— Stay In Control of Your Q&A

When someone asks a question, you need to make sure that they don’t hijack your presentation. A good, tough question deserves a straightforward answer. That’s fair.

However, if not reigned in, a tough questioner can become a speechmaker. They go from asking you a question about what you’re presenting to making statements about what they think. They may even go so far as to start giving the presentation for you — on their terms.

Or, the questioner can keep asking questions in a combative manner or start asking other questions that are off topic.

In either of these cases, it’s completely acceptable to stop the questioner (of course, politely) and move the presentation along. Just say, “I’m happy to continue this dialogue offline, but I’d like to give others the opportunity to ask questions.”

The audience will thank you for this (because it’s their time that the questioner was imposing on…), and it keeps the presentation moving.

So, remember, answer tough questions directly, but don’t let a questioner take over your presentation.

— Repeat the question

If you listen carefully to the question and repeat it back, it sends a couple of important messages.

One is that you are listening, which communicates that you value the question enough to be able to ask the question yourself. It means that you understand it.

This alone can defuse a hostile questioner since you’ve conveyed a subtle message that you actually care about answering their question.

A second message is that you care about the audience since you value making sure that they know the question that you are going to answer.

Sometimes presenters get a tough question and they answer it with something that makes the audience wonder whether that was really the question or not. The answer itself may seem to them like the presenter is ducking the question.

Repeating the question and answering it conveys a message that you are answering the question, even a tough one, directly — a good quality for a strong presenter.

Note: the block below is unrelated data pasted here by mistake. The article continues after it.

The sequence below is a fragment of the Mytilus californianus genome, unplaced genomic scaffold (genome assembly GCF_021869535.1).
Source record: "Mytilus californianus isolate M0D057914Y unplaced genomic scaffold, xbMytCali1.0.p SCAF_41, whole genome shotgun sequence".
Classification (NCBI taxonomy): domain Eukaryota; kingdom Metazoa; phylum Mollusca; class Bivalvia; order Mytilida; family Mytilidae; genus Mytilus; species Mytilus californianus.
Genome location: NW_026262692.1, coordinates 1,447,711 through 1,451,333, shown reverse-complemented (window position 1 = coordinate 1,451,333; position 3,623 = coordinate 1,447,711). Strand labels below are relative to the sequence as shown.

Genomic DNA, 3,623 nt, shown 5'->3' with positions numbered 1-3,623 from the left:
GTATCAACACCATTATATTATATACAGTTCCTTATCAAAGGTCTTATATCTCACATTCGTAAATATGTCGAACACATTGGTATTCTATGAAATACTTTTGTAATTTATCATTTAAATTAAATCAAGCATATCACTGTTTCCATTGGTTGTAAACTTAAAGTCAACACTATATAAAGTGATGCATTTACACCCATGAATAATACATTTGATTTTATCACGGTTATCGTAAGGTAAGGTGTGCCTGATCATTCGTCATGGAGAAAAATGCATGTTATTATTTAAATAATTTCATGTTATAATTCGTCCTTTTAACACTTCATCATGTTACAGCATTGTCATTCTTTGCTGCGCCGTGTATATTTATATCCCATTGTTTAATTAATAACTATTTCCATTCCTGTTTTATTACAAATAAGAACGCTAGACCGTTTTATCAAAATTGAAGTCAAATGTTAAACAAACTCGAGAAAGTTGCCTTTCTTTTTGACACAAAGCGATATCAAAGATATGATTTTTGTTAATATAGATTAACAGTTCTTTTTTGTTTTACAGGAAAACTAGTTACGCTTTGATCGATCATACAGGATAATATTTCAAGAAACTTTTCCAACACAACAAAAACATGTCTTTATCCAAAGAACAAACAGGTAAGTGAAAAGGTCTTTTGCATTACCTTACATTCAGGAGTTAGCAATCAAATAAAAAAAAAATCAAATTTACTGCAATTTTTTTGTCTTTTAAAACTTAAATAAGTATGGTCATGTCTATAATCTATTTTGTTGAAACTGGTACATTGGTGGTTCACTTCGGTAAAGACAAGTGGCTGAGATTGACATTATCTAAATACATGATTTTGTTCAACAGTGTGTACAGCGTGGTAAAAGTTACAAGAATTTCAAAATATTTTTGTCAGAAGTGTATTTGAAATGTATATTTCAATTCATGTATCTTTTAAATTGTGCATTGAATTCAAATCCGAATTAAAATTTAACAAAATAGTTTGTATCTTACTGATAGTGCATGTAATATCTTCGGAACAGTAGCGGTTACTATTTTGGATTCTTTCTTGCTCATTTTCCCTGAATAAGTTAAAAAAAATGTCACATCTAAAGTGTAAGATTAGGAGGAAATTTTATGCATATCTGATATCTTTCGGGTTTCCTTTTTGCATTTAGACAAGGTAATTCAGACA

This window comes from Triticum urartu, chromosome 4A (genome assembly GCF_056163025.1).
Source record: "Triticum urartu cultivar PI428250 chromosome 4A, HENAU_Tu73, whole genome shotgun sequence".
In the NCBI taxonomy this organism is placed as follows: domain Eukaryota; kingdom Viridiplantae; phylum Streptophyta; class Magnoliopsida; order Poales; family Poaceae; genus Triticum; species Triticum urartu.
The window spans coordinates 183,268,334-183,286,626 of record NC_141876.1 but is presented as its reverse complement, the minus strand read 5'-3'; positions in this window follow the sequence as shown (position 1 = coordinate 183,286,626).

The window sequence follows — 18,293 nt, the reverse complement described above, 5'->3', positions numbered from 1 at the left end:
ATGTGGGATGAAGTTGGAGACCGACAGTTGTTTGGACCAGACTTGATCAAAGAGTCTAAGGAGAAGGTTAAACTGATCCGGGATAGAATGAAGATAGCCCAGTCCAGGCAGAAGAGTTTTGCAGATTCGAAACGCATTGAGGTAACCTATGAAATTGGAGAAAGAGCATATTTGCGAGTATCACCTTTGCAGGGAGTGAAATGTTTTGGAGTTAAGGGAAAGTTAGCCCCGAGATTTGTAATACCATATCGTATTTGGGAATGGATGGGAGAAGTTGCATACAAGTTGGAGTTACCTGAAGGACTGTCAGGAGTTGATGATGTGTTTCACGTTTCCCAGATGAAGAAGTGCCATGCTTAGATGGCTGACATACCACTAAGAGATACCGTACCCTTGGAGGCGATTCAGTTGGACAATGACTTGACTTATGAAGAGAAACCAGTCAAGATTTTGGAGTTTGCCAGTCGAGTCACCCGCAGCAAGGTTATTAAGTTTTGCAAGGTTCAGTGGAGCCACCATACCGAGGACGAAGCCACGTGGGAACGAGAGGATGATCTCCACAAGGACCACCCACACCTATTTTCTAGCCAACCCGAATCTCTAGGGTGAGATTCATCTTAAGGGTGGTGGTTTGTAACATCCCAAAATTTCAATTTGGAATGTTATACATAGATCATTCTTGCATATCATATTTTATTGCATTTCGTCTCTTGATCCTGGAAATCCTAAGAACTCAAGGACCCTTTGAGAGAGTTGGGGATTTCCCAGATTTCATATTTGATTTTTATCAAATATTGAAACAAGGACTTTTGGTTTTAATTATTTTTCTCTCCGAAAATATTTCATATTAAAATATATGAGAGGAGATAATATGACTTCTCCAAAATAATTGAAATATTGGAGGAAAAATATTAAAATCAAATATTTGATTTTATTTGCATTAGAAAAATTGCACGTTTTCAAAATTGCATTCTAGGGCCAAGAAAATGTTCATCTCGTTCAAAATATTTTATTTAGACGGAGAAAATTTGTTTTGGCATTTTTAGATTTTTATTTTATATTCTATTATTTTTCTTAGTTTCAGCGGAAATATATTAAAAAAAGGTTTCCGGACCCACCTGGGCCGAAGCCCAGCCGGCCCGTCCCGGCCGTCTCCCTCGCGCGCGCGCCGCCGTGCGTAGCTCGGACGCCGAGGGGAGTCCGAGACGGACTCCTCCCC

— Remember, it’s not the entire audience – it’s probably just one person

Don’t judge the entire audience by the fact that one person may be asking a tough question. If you keep this in mind, then you can serve the needs of the entire audience in how you handle this one question.

Keeping this mindset will get you through a tough Q&A period, since it segments the problem area (one person with one tough question) away from what you might be most afraid of (the entire audience throwing tomatoes at you…)

Again, most anxiety of public speaking comes from the irrational fear of having the entire audience being against them. Just because one person may ask a tough question doesn’t mean the entire audience agrees with them.

 

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I currently serve as Vice President of Decision Science at CenturyLink. I've previously served as a leader in the Advanced Risk & Compliance Analytics (ARCA) practice at PwC and as Director of Data Science & Analytics Engineering at Areté Associates. I've served the public as Chair of the Thousand Oaks, CA Planning Commission. I have been married to my wife Stephanie since 1993, and we have a wonderful daughter Monroe. Learn more about me »